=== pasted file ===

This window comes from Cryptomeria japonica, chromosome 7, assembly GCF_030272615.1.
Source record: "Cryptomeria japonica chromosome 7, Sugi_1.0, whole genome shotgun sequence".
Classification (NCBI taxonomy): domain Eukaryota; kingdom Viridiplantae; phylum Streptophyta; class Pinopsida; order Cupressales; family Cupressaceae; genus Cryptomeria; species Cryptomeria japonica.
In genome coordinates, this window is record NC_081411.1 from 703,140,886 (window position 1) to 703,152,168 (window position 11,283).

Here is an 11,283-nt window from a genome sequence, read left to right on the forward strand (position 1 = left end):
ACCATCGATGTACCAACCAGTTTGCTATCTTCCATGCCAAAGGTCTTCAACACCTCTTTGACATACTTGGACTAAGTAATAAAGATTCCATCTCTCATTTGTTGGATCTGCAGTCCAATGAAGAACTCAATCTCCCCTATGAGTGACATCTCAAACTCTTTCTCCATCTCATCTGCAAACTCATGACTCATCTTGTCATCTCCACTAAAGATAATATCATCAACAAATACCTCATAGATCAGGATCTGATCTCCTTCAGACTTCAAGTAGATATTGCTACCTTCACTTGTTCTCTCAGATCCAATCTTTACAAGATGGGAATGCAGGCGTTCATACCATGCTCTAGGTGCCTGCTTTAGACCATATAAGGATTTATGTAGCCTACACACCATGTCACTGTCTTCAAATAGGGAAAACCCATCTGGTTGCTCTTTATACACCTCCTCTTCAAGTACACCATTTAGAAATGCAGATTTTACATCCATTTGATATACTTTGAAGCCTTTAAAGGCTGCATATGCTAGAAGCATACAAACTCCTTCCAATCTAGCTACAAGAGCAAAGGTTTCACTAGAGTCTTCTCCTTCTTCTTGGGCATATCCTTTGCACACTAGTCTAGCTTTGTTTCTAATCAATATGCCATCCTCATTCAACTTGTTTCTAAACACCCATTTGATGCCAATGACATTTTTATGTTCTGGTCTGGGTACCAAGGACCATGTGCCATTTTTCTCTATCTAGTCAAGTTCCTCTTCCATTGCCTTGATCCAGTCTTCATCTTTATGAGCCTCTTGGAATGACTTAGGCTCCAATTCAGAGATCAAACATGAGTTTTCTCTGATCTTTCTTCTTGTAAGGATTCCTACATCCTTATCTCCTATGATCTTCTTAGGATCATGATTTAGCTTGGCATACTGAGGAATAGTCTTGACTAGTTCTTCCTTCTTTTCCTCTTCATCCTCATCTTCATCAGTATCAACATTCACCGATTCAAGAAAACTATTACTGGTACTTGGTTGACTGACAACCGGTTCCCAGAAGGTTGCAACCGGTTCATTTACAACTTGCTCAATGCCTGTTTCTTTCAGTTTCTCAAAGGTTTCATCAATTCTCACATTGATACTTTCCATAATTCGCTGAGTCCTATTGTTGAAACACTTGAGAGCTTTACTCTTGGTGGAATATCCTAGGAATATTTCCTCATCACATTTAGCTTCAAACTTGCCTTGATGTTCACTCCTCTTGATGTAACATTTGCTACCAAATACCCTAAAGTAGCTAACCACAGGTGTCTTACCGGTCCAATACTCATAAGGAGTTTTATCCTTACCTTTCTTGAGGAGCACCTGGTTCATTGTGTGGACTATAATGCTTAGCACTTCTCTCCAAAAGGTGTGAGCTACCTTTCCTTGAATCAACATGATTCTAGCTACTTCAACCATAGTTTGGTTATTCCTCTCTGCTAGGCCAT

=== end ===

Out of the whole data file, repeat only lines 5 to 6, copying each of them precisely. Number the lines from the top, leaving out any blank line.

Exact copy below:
Here is an 11,283-nt window from a genome sequence, read left to right on the forward strand (position 1 = left end):
ACCATCGATGTACCAACCAGTTTGCTATCTTCCATGCCAAAGGTCTTCAACACCTCTTTGACATACTTGGACTAAGTAATAAAGATTCCATCTCTCATTTGTTGGATCTGCAGTCCAATGAAGAACTCAATCTCCCCTATGAGTGACATCTCAAACTCTTTCTCCATCTCATCTGCAAACTCATGACTCATCTTGTCATCTCCACTAAAGATAATATCATCAACAAATACCTCATAGATCAGGATCTGATCTCCTTCAGACTTCAAGTAGATATTGCTACCTTCACTTGTTCTCTCAGATCCAATCTTTACAAGATGGGAATGCAGGCGTTCATACCATGCTCTAGGTGCCTGCTTTAGACCATATAAGGATTTATGTAGCCTACACACCATGTCACTGTCTTCAAATAGGGAAAACCCATCTGGTTGCTCTTTATACACCTCCTCTTCAAGTACACCATTTAGAAATGCAGATTTTACATCCATTTGATATACTTTGAAGCCTTTAAAGGCTGCATATGCTAGAAGCATACAAACTCCTTCCAATCTAGCTACAAGAGCAAAGGTTTCACTAGAGTCTTCTCCTTCTTCTTGGGCATATCCTTTGCACACTAGTCTAGCTTTGTTTCTAATCAATATGCCATCCTCATTCAACTTGTTTCTAAACACCCATTTGATGCCAATGACATTTTTATGTTCTGGTCTGGGTACCAAGGACCATGTGCCATTTTTCTCTATCTAGTCAAGTTCCTCTTCCATTGCCTTGATCCAGTCTTCATCTTTATGAGCCTCTTGGAATGACTTAGGCTCCAATTCAGAGATCAAACATGAGTTTTCTCTGATCTTTCTTCTTGTAAGGATTCCTACATCCTTATCTCCTATGATCTTCTTAGGATCATGATTTAGCTTGGCATACTGAGGAATAGTCTTGACTAGTTCTTCCTTCTTTTCCTCTTCATCCTCATCTTCATCAGTATCAACATTCACCGATTCAAGAAAACTATTACTGGTACTTGGTTGACTGACAACCGGTTCCCAGAAGGTTGCAACCGGTTCATTTACAACTTGCTCAATGCCTGTTTCTTTCAGTTTCTCAAAGGTTTCATCAATTCTCACATTGATACTTTCCATAATTCGCTGAGTCCTATTGTTGAAACACTTGAGAGCTTTACTCTTGGTGGAATATCCTAGGAATATTTCCTCATCACATTTAGCTTCAAACTTGCCTTGATGTTCACTCCTCTTGATGTAACATTTGCTACCAAATACCCTAAAGTAGCTAACCACAGGTGTCTTACCGGTCCAATACTCATAAGGAGTTTTATCCTTACCTTTCTTGAGGAGCACCTGGTTCATTGTGTGGACTATAATGCTTAGCACTTCTCTCCAAAAGGTGTGAGCTACCTTTCCTTGAATCAACATGATTCTAGCTACTTCAACCATAGTTTGGTTATTCCTCTCTGCTAGGCCAT